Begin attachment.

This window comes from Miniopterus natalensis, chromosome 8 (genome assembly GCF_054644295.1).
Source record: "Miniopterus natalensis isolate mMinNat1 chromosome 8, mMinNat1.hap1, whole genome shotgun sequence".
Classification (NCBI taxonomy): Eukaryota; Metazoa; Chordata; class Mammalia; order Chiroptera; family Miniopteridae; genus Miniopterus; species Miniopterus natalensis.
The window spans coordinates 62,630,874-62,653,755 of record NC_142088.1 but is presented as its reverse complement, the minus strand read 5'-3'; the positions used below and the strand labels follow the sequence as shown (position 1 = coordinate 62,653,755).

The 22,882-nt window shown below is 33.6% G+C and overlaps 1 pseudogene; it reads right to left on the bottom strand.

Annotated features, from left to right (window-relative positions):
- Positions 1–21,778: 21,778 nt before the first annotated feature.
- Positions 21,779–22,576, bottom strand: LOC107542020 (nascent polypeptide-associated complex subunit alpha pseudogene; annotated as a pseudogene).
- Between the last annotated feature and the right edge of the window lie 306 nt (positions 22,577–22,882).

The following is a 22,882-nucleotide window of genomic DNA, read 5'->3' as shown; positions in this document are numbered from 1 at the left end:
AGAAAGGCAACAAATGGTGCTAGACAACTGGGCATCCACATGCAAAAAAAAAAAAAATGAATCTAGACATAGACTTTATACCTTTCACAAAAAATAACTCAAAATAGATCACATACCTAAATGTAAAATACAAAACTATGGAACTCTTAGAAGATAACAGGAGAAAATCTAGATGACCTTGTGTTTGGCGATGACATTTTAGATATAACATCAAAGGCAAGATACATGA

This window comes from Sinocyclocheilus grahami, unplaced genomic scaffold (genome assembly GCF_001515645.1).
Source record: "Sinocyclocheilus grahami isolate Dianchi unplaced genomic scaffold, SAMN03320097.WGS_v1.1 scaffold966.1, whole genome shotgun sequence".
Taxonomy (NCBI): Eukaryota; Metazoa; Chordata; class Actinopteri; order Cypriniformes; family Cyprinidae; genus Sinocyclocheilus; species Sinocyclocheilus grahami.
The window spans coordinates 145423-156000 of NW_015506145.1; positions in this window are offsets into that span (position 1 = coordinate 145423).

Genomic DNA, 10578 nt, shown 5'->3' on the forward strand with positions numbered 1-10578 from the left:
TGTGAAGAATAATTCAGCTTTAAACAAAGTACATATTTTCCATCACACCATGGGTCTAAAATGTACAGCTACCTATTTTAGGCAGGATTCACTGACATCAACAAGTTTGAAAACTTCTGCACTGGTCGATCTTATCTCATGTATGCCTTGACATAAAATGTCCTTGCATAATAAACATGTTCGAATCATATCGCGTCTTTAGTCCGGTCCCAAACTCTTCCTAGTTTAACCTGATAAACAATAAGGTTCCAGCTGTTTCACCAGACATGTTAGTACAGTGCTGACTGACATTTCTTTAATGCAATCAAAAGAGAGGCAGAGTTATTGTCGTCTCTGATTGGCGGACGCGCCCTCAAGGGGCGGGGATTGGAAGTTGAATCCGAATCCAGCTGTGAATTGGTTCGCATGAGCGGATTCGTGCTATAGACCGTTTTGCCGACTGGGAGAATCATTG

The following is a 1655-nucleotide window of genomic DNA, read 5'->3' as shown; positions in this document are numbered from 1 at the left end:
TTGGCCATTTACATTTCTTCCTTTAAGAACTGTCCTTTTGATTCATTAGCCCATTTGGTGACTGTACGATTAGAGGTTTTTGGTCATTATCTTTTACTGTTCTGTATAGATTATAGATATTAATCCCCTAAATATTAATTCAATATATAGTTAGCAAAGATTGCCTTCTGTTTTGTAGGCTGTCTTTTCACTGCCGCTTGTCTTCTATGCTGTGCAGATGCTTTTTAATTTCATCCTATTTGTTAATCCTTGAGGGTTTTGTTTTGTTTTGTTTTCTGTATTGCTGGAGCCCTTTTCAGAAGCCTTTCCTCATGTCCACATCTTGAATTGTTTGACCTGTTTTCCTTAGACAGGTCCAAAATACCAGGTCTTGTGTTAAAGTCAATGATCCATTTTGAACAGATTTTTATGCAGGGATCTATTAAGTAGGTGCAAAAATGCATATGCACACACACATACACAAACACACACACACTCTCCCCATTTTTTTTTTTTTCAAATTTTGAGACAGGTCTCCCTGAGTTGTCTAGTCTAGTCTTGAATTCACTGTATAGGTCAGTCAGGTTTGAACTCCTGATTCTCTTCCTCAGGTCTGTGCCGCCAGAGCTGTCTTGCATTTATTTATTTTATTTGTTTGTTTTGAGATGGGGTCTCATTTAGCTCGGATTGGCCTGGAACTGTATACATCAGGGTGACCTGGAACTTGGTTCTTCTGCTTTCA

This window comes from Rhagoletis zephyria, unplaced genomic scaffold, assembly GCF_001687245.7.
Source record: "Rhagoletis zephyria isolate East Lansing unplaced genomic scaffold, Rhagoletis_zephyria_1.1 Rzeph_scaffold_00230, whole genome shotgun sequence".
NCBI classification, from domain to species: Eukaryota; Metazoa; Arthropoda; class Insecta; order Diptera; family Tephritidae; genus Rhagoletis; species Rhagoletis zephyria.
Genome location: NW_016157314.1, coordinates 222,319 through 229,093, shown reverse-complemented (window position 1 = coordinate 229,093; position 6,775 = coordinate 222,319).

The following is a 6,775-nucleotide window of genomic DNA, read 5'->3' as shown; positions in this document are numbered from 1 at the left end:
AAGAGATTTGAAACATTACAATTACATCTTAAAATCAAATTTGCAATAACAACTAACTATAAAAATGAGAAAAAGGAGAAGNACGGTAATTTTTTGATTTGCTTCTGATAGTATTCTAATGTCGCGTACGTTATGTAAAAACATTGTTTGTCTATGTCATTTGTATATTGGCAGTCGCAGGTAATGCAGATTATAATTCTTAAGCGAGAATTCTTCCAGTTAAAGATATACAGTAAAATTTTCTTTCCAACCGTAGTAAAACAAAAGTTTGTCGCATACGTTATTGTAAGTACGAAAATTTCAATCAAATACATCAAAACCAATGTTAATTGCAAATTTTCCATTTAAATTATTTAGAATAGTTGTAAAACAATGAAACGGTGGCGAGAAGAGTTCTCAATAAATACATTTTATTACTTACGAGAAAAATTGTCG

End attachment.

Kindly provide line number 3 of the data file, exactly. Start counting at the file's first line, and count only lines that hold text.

Classification (NCBI taxonomy): Eukaryota; Metazoa; Chordata; class Mammalia; order Chiroptera; family Miniopteridae; genus Miniopterus; species Miniopterus natalensis.